Nevada puts ‘F’ in manufacturing

Nevada brought home poor grades in a number of areas that are considered key to economic success in manufacturing and logistics — with the state’s approach to taxes showing up as a potential problem — in a new report from Indiana’s Ball State University.

The 2011 Manufacturing and Logistics National Report gave Nevada an “F” in manufacturing and a “D” in logistics, human capital and global reach. The state got a “D+” in diversification.

What stood out in the nationwide survey was a feeling that Nevada’s declining property tax revenue is going to hurt chances of recruiting more manufacturing, said Michael Hicks, director of the Center for Business and Economic Research at Ball State.

That Nevada joined Alaska, Hawaii and New Mexico as states getting an “F” in manufacturing was no surprise, given the state’s traditional lack of a manufacturing base, Hicks said.

The problem for Nevada is its tax climate, which received a “C” grade, Hicks said.

“Given what happened in the housing market, the expectation that you can maintain taxes at the current level is optimistic,” he said. “There’s going to be a time in the next few years where you face some very difficult choices. It means a really tough environment for schools.”

State and local tax rates — along with the quality of local public goods — are among the biggest concerns for relocating companies that can land virtually anywhere, Hicks said. Companies will likely stay away from states with an unstable tax base, he said.

The tax climate is measured with data on corporate taxes, income and sales taxes, and property and unemployment insurance taxes. They all play a role in assessing potential relocation, he said.

The manufacturing report card did not surprise Somer Hollingsworth, president and chief executive of the Nevada Development Association. However, he felt Nevada was cheated in some areas.

“If we got a ‘C’ in tax climate, then Ball State doesn’t know what they’re doing,” Hollingsworth said. “We always rank at the top of the country. We’ve got a pretty good reputation around the country as a place you can do well in manufacturing.”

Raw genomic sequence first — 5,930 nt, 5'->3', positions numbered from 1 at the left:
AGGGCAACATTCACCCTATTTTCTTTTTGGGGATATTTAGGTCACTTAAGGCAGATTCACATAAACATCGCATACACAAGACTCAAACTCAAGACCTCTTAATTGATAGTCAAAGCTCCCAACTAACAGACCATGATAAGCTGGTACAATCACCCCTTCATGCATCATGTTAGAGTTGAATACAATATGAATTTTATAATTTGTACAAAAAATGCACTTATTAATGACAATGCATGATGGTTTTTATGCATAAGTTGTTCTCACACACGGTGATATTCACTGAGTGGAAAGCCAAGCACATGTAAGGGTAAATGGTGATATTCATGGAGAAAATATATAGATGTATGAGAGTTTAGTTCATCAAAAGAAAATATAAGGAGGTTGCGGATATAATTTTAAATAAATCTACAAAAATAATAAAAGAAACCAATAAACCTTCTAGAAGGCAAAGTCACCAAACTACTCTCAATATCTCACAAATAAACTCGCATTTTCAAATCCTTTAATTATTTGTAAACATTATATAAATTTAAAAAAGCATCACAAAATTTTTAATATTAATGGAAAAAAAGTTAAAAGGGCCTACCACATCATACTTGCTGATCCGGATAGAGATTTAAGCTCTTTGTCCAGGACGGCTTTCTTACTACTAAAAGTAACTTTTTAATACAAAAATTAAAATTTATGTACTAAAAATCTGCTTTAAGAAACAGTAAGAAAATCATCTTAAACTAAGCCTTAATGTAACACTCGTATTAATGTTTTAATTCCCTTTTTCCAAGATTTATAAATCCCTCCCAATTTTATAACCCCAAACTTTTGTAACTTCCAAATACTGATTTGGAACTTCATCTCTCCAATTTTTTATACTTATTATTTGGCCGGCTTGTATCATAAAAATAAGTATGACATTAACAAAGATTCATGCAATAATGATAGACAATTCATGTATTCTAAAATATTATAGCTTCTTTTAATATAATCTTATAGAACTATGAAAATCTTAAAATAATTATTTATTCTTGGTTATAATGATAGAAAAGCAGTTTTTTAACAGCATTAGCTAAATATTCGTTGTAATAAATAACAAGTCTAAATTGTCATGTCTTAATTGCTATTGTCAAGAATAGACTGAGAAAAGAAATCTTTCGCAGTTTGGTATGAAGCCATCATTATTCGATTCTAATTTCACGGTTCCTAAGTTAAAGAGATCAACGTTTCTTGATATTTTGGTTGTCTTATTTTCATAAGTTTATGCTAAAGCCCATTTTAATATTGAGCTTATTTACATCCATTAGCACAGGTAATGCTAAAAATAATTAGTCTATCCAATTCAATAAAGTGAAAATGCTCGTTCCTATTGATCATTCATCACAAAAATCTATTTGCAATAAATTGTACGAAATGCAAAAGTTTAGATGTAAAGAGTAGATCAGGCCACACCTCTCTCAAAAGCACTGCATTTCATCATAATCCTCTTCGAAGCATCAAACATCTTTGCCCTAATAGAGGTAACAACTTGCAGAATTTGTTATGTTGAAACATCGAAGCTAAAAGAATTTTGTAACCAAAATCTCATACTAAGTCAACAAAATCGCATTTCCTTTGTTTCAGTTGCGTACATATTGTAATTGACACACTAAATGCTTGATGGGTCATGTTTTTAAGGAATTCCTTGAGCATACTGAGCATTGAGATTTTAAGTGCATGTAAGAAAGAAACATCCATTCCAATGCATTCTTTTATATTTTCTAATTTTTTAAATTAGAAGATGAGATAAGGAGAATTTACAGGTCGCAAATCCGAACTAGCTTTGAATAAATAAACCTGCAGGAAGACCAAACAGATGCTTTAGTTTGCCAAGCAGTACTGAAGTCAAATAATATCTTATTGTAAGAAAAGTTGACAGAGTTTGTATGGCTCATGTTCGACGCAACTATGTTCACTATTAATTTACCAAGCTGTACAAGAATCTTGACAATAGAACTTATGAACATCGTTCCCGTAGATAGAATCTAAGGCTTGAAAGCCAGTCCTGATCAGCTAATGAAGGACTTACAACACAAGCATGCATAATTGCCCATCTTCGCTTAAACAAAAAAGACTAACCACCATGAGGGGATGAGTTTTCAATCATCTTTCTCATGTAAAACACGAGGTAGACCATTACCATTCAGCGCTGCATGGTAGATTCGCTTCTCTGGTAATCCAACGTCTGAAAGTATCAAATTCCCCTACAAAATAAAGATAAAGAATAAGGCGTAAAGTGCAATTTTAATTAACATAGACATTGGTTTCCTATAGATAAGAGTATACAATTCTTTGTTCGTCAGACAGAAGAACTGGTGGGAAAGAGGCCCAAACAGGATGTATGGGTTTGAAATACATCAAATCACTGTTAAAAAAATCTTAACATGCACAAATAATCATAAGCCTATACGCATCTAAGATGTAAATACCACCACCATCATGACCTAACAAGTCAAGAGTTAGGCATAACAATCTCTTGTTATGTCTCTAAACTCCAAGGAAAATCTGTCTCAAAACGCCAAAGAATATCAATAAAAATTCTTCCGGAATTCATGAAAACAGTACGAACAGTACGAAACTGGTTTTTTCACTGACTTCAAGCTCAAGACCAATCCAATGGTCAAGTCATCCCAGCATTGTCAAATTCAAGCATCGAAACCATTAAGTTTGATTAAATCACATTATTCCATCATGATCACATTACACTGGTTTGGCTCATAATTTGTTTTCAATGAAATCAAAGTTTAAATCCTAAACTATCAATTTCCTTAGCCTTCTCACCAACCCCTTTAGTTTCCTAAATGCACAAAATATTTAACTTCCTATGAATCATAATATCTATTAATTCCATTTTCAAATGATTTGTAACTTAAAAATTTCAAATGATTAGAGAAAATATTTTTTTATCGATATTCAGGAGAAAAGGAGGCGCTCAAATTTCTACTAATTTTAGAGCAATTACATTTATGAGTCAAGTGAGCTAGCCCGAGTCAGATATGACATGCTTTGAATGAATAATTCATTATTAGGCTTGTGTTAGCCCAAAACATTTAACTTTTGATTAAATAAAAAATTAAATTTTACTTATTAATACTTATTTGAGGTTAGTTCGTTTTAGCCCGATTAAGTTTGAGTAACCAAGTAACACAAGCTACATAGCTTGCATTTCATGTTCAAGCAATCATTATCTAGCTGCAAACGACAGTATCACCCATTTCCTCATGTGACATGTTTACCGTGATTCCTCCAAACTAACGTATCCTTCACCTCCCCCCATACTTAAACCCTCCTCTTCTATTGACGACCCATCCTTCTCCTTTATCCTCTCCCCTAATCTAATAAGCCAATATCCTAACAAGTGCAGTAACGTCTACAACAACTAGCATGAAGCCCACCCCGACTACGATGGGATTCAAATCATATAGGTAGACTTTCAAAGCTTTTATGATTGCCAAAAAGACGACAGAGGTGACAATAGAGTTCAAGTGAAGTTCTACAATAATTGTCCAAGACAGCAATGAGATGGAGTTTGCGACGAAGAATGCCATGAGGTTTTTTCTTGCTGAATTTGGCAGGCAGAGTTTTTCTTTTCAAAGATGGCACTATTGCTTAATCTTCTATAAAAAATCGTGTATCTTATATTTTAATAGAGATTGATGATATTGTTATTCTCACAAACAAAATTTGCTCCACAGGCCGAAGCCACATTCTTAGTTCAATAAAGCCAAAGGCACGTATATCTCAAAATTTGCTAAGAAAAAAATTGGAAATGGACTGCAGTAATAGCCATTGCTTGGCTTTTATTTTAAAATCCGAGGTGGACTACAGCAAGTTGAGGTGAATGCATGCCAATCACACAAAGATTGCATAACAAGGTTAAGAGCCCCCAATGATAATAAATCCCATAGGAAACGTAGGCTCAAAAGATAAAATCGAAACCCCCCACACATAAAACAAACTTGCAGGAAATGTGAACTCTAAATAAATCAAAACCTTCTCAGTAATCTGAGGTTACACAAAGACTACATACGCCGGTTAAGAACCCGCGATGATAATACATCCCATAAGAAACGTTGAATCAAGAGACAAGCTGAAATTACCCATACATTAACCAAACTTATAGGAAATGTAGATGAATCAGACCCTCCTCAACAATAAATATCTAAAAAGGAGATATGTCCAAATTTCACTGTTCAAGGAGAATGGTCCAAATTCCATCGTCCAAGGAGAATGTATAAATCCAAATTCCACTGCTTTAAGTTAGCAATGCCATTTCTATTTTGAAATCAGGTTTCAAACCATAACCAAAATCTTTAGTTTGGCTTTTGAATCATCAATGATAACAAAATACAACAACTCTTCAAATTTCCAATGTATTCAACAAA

The Ball State report does not capture business-friendly incentives such as property tax abatements because they’re “too invisible” to measure, Hicks said. Unlike California, Nevada doesn’t have a problem with its pension obligations, but unemployment insurance and sales taxes are both high compared with the rest of the nation, he said.

Nevada is not much of a manufacturing state, but it’s growing rapidly, Hollingsworth said.

Amonix opened a solar-panel manufacturing plant in North Las Vegas; Quebec-based Foliot Furniture opened a 310,000-square-foot production building and 6,000-square-foot showroom in the airport submarket; and Hydr-O-Dynamic Corp. set up a plastic molding injection facility on Harmon Avenue.

“I wish we had more manufacturing,” Hollingsworth said. “The guys we have, they like it. We’re in our infancy.”

Hollingsworth also differed with the Ball State report on human capital. Nevada has an employee base of skilled and qualified workers who can be trained for other jobs. Amonix received $4,000 per employee for training, he said.

Hicks said the 2011 Manufacturing and Logistics National Report doesn’t measure available labor, but the quality of that labor in terms of high school and college degrees.

“By those measures, Nevada doesn’t do well. That can be offset by a bigger pool of workers,” Hicks said.

One positive for Las Vegas is housing affordability.

“Same thing with Detroit. Right now it looks like a lot of people are considering Detroit because they can buy a house for nothing. If you fill up their tank with gas, they’ll give you the keys to the front door,” Hicks said.

Contact reporter Hubble Smith at hsmith@reviewjournal.com or 702-383-0491.

ad-high_impact_4
Business
Facial recognition software at G2E
Shing Tao, CEO of Las Vegas-based Remark Holdings, talks about his facial recognition product. (Todd Prince/Las Vegas Review-Journal)
Former NBA player, Shaquille O'Neal, speaks about his new Las Vegas chicken restaurant
Former NBA player, Shaquille O'Neal, speaks about his new Las Vegas chicken restaurant. Bizuayehu Tesfaye/Las Vegas Review-Journal @bizutesfaye
Bobby Baldwin to leave MGM
MGM Resorts International executive and professional poker player Bobby Baldwin is set to leave MGM.
Caesars has new armed emergency response teams
Caesars Entertainment Corp. has created armed emergency response teams. They are composed of former military and law enforcement officials. "These teams provide valuable additional security capabilities,” Caesars spokeswoman Jennifer Forkish said. Caesars is hiring Security Saturation Team supervisors, managers and officers, according to LinkedIn. The company did not say how many people it plans to hire for the units. (Las Vegas Review-Journal)
Las Vegas, airlines prepare for CES
CES in January is expected to attract more than 180,000 attendees. (Las Vegas Review-Journal)
AGS partners with Vegas Golden Knights